This exuberant Queen Anne held a nasty secret. As we moved forward on an already-massive renovation and restoration of the 19th-century beauty in DC’s Cleveland Park, we were puzzled by a sagging roof and mysterious bumps and dips of up to 4 inches in some of the floors. The answer became clear as we started to gut the interior: A major fire had run up the entire house during a renovation in the 1950s, and the builders had merely patched it over. The weakened structure, under the heavy load of its tiled roof for more than half a century, had been stressed nearly to the point of failure.
Repairing the fire damage was one piece of a larger puzzle. While rebuilding the structure, we sought to preserve the home’s most important architectural elements, such as the pagoda-like entry tower, a gambrel roof, and the large, curved openings into the dining room. We played off these details as we designed a cathedral-ceilinged family room with exposed timbers and accented the dining room entry with Balinese columns—a lovely complement to those arched windows.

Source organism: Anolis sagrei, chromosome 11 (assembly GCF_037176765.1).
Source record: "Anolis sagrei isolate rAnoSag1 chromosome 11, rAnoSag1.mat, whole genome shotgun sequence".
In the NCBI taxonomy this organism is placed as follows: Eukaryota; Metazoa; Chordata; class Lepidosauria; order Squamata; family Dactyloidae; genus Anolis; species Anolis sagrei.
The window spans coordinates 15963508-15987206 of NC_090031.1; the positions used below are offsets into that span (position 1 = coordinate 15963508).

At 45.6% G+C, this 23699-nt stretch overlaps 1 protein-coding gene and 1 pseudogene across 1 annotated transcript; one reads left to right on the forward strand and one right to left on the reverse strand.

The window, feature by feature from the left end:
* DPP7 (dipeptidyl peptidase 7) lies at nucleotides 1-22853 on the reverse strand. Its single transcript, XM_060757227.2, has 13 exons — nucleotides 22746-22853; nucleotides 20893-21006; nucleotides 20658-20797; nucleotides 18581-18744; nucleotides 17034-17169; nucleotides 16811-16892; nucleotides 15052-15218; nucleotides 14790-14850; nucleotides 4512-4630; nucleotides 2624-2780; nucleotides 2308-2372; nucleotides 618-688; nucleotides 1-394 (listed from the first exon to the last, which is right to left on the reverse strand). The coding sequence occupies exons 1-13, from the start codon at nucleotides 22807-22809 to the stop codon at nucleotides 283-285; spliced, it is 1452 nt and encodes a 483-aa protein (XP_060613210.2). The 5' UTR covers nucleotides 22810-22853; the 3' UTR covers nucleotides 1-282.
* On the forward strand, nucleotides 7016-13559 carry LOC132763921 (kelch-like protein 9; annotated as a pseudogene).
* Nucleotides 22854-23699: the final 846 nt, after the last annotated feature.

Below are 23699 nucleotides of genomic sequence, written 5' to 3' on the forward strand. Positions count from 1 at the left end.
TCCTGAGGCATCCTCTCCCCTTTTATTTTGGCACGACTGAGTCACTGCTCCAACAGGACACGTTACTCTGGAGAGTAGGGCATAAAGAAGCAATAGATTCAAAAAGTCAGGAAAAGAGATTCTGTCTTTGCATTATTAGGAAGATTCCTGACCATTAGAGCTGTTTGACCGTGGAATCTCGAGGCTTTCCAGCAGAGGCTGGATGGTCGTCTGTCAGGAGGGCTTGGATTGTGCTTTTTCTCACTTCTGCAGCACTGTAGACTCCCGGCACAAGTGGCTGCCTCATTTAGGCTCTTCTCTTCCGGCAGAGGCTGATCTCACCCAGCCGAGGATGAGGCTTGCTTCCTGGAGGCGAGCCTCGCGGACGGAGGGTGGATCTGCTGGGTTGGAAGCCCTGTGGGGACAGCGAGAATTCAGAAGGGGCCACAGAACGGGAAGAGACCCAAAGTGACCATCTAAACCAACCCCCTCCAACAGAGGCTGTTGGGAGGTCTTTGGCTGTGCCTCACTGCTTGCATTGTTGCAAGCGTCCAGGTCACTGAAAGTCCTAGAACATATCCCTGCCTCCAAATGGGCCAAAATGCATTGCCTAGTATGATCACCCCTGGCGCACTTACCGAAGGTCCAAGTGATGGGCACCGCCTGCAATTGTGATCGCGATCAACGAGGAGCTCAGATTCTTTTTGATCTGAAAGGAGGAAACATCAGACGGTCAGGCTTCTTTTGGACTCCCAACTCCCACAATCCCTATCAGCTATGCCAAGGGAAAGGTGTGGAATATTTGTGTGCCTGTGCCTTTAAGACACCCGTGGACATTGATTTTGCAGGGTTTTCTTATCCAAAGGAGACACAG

We demolished an ’70s-era addition that was a visual distraction from the historic portion of the house and its dramatic entry. We replaced the addition with a more sympathetic structure that contains a mudroom, family room and guest suite. We touched almost every other part of the house, too, from simple paint jobs to major rebuilds (see above), and thorough renovations of the kitchen and bathrooms.
The house wears all its history with renewed grandeur, providing its owners with a large, comfortable home—and a great conversation piece.